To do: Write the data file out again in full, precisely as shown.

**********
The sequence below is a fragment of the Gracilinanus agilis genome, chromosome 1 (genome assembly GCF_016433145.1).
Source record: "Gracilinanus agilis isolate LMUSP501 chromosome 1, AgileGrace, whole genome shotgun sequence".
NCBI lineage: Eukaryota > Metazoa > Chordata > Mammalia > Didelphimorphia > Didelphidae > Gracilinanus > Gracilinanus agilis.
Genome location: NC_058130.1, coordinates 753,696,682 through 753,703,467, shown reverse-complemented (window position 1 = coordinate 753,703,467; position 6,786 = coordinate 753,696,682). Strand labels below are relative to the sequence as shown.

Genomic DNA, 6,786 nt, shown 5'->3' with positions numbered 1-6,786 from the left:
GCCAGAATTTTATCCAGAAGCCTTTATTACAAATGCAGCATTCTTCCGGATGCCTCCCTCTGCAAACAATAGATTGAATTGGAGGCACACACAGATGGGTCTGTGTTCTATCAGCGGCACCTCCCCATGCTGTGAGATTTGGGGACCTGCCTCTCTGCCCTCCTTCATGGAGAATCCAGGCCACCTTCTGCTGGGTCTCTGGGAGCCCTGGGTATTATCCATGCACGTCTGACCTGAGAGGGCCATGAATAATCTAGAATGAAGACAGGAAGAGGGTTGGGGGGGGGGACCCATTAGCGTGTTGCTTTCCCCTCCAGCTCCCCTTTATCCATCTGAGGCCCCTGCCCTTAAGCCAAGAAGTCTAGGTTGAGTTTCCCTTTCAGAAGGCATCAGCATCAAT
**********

The sequence below is a fragment of the Gracilinanus agilis genome, chromosome 1 (genome assembly GCF_016433145.1).
Source record: "Gracilinanus agilis isolate LMUSP501 chromosome 1, AgileGrace, whole genome shotgun sequence".
NCBI lineage: Eukaryota > Metazoa > Chordata > Mammalia > Didelphimorphia > Didelphidae > Gracilinanus > Gracilinanus agilis.
Genome location: NC_058130.1, coordinates 753,696,682 through 753,703,467, shown reverse-complemented (window position 1 = coordinate 753,703,467; position 6,786 = coordinate 753,696,682). Strand labels below are relative to the sequence as shown.

Genomic DNA, 6,786 nt, shown 5'->3' with positions numbered 1-6,786 from the left:
GCCAGAATTTTATCCAGAAGCCTTTATTACAAATGCAGCATTCTTCCGGATGCCTCCCTCTGCAAACAATAGATTGAATTGGAGGCACACACAGATGGGTCTGTGTTCTATCAGCGGCACCTCCCCATGCTGTGAGATTTGGGGACCTGCCTCTCTGCCCTCCTTCATGGAGAATCCAGGCCACCTTCTGCTGGGTCTCTGGGAGCCCTGGGTATTATCCATGCACGTCTGACCTGAGAGGGCCATGAATAATCTAGAATGAAGACAGGAAGAGGGTTGGGGGGGGGGACCCATTAGCGTGTTGCTTTCCCCTCCAGCTCCCCTTTATCCATCTGAGGCCCCTGCCCTTAAGCCAAGAAGTCTAGGTTGAGTTTCCCTTTCAGAAGGCATCAGCATCAAT